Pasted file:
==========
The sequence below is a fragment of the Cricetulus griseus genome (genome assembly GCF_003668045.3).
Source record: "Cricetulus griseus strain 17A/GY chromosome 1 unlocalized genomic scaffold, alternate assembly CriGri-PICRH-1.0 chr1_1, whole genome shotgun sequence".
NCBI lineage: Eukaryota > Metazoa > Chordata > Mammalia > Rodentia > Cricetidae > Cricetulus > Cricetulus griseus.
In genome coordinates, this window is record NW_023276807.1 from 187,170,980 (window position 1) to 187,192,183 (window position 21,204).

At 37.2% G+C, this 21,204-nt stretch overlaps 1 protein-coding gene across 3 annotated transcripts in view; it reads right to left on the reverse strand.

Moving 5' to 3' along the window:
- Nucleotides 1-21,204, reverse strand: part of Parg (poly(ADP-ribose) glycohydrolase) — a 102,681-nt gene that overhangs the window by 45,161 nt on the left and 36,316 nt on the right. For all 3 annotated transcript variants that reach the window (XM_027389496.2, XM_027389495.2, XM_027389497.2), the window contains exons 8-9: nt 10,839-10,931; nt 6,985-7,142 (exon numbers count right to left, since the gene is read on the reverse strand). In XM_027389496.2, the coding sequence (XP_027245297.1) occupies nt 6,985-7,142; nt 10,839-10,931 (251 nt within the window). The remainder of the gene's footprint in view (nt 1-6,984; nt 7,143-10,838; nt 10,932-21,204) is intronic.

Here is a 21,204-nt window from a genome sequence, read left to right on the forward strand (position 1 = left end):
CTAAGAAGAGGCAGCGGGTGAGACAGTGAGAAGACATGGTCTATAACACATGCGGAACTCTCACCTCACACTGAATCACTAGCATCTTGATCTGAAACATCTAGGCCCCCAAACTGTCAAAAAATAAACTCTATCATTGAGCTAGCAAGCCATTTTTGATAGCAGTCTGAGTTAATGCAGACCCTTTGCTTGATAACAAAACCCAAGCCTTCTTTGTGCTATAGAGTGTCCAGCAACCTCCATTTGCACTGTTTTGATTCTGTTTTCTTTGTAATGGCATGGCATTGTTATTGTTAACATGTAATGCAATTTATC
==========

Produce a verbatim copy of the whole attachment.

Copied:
The sequence below is a fragment of the Cricetulus griseus genome (genome assembly GCF_003668045.3).
Source record: "Cricetulus griseus strain 17A/GY chromosome 1 unlocalized genomic scaffold, alternate assembly CriGri-PICRH-1.0 chr1_1, whole genome shotgun sequence".
NCBI lineage: Eukaryota > Metazoa > Chordata > Mammalia > Rodentia > Cricetidae > Cricetulus > Cricetulus griseus.
In genome coordinates, this window is record NW_023276807.1 from 187,170,980 (window position 1) to 187,192,183 (window position 21,204).

At 37.2% G+C, this 21,204-nt stretch overlaps 1 protein-coding gene across 3 annotated transcripts in view; it reads right to left on the reverse strand.

Moving 5' to 3' along the window:
- Nucleotides 1-21,204, reverse strand: part of Parg (poly(ADP-ribose) glycohydrolase) — a 102,681-nt gene that overhangs the window by 45,161 nt on the left and 36,316 nt on the right. For all 3 annotated transcript variants that reach the window (XM_027389496.2, XM_027389495.2, XM_027389497.2), the window contains exons 8-9: nt 10,839-10,931; nt 6,985-7,142 (exon numbers count right to left, since the gene is read on the reverse strand). In XM_027389496.2, the coding sequence (XP_027245297.1) occupies nt 6,985-7,142; nt 10,839-10,931 (251 nt within the window). The remainder of the gene's footprint in view (nt 1-6,984; nt 7,143-10,838; nt 10,932-21,204) is intronic.

Here is a 21,204-nt window from a genome sequence, read left to right on the forward strand (position 1 = left end):
CTAAGAAGAGGCAGCGGGTGAGACAGTGAGAAGACATGGTCTATAACACATGCGGAACTCTCACCTCACACTGAATCACTAGCATCTTGATCTGAAACATCTAGGCCCCCAAACTGTCAAAAAATAAACTCTATCATTGAGCTAGCAAGCCATTTTTGATAGCAGTCTGAGTTAATGCAGACCCTTTGCTTGATAACAAAACCCAAGCCTTCTTTGTGCTATAGAGTGTCCAGCAACCTCCATTTGCACTGTTTTGATTCTGTTTTCTTTGTAATGGCATGGCATTGTTATTGTTAACATGTAATGCAATTTATC